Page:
Colombia is one of the most incredible countries in the world. With chilled surfing beaches, crazed parties, bustling cities, lost cities, and incredible scenery, Colombia is a country that should be on every backpackers’ wishlist. Backpacking Colombia is truly an amazing experience.
When I first arrived in Colombia, I was amazed at how safe everything felt. There is a strong, yet friendly, police presence and locals, in general, are extremely friendly. Traveling in the northerm part of South America is a bit more expensive than I had at first anticipated but if you’re smart it’s still possible to get around on the cheap.
I strongly recommend booking accommodation in advance during the high season. This Colombia travel guide teaches you the ropes about how to have an amazing backpacking trip to this land of magical realism.
Why Go Backpacking in Colombia
Colombia is a South American country that is rich in ecological and cultural diversity. It is all at once a giant party and adventure central, and can also be mellow and peaceful, once you get away from all of the noise. The big cities are famous for their nightlife, all-night parties, and of course, dancing. Each city has its own unique flavor, colorful buildings, and colonial architecture.
The coast is brimming with beautiful post-card beaches and the attractive locals to match. The coastal areas have plenty of awesome places to go surfing or diving too.
The mountainous, humid, super green interior is a whole other world of Colombia. Think dense jungles, rivers, lost ancient cities, and remote indigenous communities. No matter what your idea of a good time is, there is something interesting and fun to get into around every corner. Modern-day Colombia is a place thriving after decades of trauma inflicted by narco-traffickers, guerrilla activity, corruption and general political instability.
Backpacking in Colombia is one hell of an adventure. Now let us take a look at some of the best Colombia backpacking itineraries to help you get an idea of where to go and what to do in this truly special country.
Get information on Colombia travel itineraries and backpacking routes, maps, travel tips, safety, things to do, and much more. Most of all you will walk away with all the inspiration you need to make the most of your trip whilst traveling in Colombia on a budget.
Backpacking Colombia 4 Week Itinerary #1: Colombia’s Highlights
Fly into Bogota, Colombia’s capital and enjoy the amazing food and nightlife. Head over to Barichara, a picturesque town. Then take the long bus to San Gil, an adventurer’s paradise. Here you can kayak, paraglide, and bungee jump!
Next, bus to Santa Marta, your base for Tayrona National Park and other amazing Caribbean destinations. Make sure to arrange a multi-day trek to Ciudad Perdida.
Afterward, head to the postcard-perfect Cartagena. Head south to Medellín; once known as a dangerous city, it’s now a trendy, nomad haven.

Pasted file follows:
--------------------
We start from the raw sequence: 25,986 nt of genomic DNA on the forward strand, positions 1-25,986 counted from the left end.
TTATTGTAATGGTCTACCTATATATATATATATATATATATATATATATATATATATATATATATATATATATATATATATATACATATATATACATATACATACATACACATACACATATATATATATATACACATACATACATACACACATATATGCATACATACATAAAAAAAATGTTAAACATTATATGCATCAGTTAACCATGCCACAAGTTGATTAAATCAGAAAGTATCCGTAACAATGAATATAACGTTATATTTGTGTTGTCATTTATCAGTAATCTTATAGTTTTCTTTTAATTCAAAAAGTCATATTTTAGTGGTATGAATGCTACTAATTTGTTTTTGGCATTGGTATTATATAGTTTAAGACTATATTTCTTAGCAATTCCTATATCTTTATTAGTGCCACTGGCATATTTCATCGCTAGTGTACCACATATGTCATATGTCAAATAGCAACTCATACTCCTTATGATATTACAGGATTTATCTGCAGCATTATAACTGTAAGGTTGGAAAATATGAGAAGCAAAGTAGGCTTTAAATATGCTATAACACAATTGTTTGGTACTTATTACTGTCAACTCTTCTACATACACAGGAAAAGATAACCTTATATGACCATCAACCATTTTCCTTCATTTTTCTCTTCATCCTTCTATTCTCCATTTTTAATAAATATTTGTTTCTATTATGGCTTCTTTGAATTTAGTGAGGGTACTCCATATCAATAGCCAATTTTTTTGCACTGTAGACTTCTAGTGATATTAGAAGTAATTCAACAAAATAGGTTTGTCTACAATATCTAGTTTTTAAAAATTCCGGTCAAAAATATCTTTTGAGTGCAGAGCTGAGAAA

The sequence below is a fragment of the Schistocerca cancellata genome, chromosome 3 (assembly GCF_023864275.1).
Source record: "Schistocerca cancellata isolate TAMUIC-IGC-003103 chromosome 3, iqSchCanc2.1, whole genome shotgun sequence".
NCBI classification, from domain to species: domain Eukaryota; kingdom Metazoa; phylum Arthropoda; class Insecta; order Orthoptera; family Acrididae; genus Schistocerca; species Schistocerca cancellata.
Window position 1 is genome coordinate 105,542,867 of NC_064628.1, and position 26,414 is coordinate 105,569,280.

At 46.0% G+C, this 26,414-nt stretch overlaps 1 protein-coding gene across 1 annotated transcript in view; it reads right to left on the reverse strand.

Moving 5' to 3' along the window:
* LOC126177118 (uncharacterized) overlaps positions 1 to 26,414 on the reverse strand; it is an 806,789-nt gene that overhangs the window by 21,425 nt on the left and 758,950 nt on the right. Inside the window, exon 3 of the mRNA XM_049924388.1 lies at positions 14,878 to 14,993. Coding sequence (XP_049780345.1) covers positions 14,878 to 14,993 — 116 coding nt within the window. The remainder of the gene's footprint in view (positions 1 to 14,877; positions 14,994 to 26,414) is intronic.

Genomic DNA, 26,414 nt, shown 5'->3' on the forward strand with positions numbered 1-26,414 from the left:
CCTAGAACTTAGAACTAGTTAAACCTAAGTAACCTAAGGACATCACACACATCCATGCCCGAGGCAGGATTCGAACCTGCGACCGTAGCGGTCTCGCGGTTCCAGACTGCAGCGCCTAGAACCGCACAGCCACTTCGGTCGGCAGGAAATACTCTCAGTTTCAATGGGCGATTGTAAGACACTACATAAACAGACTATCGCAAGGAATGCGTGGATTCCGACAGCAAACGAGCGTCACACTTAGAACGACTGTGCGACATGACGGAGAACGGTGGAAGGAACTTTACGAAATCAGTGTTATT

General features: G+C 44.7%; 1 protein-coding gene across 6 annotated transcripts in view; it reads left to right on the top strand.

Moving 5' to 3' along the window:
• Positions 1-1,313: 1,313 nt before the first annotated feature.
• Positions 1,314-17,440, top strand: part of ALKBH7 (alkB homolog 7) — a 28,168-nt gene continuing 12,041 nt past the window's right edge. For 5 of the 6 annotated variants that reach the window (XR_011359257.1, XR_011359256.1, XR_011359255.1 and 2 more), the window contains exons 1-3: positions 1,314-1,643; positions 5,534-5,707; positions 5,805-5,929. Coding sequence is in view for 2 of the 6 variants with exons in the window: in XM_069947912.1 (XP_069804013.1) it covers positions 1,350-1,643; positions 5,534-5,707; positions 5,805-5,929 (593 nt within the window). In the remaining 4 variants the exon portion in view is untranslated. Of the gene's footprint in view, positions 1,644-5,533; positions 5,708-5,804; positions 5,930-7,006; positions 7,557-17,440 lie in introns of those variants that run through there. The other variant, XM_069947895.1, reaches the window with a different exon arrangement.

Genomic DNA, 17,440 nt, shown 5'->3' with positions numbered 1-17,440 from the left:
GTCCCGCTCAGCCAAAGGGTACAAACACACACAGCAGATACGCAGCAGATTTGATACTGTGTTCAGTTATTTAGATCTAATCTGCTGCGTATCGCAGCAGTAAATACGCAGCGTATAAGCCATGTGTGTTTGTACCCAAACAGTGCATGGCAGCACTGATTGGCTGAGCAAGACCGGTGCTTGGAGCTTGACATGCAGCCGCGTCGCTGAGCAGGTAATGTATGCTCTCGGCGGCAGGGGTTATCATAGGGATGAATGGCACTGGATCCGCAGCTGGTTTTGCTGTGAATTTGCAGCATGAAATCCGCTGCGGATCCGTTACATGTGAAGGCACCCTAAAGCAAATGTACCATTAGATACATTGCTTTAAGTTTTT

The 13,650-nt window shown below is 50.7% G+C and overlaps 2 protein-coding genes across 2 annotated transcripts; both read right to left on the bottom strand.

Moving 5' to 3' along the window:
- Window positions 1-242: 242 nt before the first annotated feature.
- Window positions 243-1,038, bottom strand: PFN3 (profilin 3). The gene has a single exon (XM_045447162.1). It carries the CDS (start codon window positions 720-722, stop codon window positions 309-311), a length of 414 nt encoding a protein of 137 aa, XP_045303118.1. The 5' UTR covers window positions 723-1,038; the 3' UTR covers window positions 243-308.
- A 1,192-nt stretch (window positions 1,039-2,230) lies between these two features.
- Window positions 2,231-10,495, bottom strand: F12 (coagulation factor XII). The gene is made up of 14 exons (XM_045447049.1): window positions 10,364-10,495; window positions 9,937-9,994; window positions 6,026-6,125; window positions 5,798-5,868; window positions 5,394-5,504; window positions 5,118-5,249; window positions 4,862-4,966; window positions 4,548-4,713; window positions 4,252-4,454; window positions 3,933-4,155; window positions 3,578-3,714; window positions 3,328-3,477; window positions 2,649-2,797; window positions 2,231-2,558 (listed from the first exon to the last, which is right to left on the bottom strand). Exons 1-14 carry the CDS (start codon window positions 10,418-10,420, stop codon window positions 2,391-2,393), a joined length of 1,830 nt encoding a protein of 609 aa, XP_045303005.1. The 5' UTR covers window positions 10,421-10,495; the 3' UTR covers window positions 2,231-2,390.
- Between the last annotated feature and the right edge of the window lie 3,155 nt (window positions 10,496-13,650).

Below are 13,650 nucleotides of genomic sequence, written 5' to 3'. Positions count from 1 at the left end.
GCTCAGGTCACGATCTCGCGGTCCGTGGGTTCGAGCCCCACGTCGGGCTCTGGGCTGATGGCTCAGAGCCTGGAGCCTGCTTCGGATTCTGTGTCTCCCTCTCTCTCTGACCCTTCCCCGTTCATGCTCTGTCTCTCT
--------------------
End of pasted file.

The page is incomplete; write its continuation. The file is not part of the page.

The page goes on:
Next head to Valle de Cocora outside Salento. Visit a coffee finca (farm) and stock up on some coffee. Next, Then continue south to Cali, world famous for their salsa joints. Make sure to take a class!
Backpacking Colombia 2 Week Itinerary #2: The Caribbean Side of Colombia
Start your trip in Cartagena, perhaps fresh off the boat? After a few days, head to Santa Marta, the jump-off point for Minca – charming mountain town – and Tayrona National Park.
Get a bit off the beaten path, and head east to Cabo de la Vela (where the desert meets the sea) and Punta Galinas, where you can feast on fresh seafood amongst the Caribbean and sand dunes.
Doubling back to Cartagena, head to nearby Playa Blanca and Tolú (mangrove) before heading to Islas de San Bernardo (white sanded islands).
Have an extra week? You can catch a flight to the Caribbean Islands of Providencia and San Andrés.
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Now that we’ve covered some of the best travel itineraries for backpacking Colombia, let’s jump in and explore some of the top places to visit in Colombia on your adventure…
The Old Town is well worth visiting and there are some great beaches nearby like (the very popular) Playa Blanca. You can travel to Santa Marta by bus from Cartagena in around 5 hours (50,000 cop for the express bus).
This town has no shortage of tourists, hustlers, and prostitutes, all of which are unfortunate aspects of traveling here. Venturing beyond the Old Town and main touristy areas will offer a rewarding glimpse of real Cartagena. Backpackers more accustomed to off the beaten path destinations are going to hate Cartagena.
Cartagena’s safety might be a bit questionable, so be careful. I heard countless stories of backpackers being forced to buy cocaine at extreme prices after they were given a “free” sample. Like literally they were marched to the ATM and forced to pull out millions of pesos, otherwise, the five angry young men who were pretending to be their friend just minutes before would beat them to a pulp. Don’t be that backpacker. Instead, go scuba diving.
For scuba diving, hit up the Rosario Islands. I was able to go scuba diving with a fantastic dive shop called Diving Planet. Their bi-lingual guides are professional and the day or overnight dive trips they offer include van transport and boat transfer, lunch, and all the scuba equipment. The Rosario Islands are one of the best places in Colombia for scuba diving, so don’t miss out!
If you are tired of the standard rice, beans, and plantains and want to try the best falafel in Colombia, go to Novo Kebab.
Backpacking Santa Marta
There is almost nothing in Santa Marta to get particularly excited about; however, there are lots of truly amazing places nearby. Santa Marta is the hub for Northern Colombia but I recommend basing yourself in nearby Taganga. Personally I liked Santa Marta a lot simply because it has a real backpacker and expat scene and none of the stupid shit you find in Cartagena.